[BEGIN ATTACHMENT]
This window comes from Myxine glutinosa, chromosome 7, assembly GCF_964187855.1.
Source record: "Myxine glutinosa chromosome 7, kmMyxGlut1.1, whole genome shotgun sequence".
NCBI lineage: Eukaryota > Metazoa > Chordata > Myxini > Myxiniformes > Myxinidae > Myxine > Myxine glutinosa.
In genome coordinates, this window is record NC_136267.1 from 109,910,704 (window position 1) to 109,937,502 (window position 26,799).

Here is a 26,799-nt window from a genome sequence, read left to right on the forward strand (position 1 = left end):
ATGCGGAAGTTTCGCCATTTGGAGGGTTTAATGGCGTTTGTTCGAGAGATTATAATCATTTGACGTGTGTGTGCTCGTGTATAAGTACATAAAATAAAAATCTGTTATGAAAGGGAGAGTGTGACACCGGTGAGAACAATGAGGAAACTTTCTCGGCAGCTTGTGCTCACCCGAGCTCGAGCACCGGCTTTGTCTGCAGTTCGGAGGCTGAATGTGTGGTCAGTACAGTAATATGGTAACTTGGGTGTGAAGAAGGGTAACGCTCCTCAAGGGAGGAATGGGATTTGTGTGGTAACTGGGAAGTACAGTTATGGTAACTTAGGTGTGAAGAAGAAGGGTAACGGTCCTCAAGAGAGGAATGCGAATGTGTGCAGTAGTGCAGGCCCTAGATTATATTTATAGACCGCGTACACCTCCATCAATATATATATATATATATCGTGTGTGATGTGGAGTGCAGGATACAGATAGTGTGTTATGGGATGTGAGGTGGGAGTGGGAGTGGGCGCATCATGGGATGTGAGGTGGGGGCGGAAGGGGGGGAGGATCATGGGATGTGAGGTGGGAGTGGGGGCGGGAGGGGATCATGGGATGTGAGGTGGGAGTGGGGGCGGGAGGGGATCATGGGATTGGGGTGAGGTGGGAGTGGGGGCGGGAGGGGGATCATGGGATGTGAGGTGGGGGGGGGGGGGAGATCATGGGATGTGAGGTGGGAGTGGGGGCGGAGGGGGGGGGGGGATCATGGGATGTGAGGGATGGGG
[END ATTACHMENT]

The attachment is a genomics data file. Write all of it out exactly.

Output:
This window comes from Myxine glutinosa, chromosome 7, assembly GCF_964187855.1.
Source record: "Myxine glutinosa chromosome 7, kmMyxGlut1.1, whole genome shotgun sequence".
NCBI lineage: Eukaryota > Metazoa > Chordata > Myxini > Myxiniformes > Myxinidae > Myxine > Myxine glutinosa.
In genome coordinates, this window is record NC_136267.1 from 109,910,704 (window position 1) to 109,937,502 (window position 26,799).

Here is a 26,799-nt window from a genome sequence, read left to right on the forward strand (position 1 = left end):
ATGCGGAAGTTTCGCCATTTGGAGGGTTTAATGGCGTTTGTTCGAGAGATTATAATCATTTGACGTGTGTGTGCTCGTGTATAAGTACATAAAATAAAAATCTGTTATGAAAGGGAGAGTGTGACACCGGTGAGAACAATGAGGAAACTTTCTCGGCAGCTTGTGCTCACCCGAGCTCGAGCACCGGCTTTGTCTGCAGTTCGGAGGCTGAATGTGTGGTCAGTACAGTAATATGGTAACTTGGGTGTGAAGAAGGGTAACGCTCCTCAAGGGAGGAATGGGATTTGTGTGGTAACTGGGAAGTACAGTTATGGTAACTTAGGTGTGAAGAAGAAGGGTAACGGTCCTCAAGAGAGGAATGCGAATGTGTGCAGTAGTGCAGGCCCTAGATTATATTTATAGACCGCGTACACCTCCATCAATATATATATATATATATCGTGTGTGATGTGGAGTGCAGGATACAGATAGTGTGTTATGGGATGTGAGGTGGGAGTGGGAGTGGGCGCATCATGGGATGTGAGGTGGGGGCGGAAGGGGGGGAGGATCATGGGATGTGAGGTGGGAGTGGGGGCGGGAGGGGATCATGGGATGTGAGGTGGGAGTGGGGGCGGGAGGGGATCATGGGATTGGGGTGAGGTGGGAGTGGGGGCGGGAGGGGGATCATGGGATGTGAGGTGGGGGGGGGGGGGAGATCATGGGATGTGAGGTGGGAGTGGGGGCGGAGGGGGGGGGGGGATCATGGGATGTGAGGGATGGGG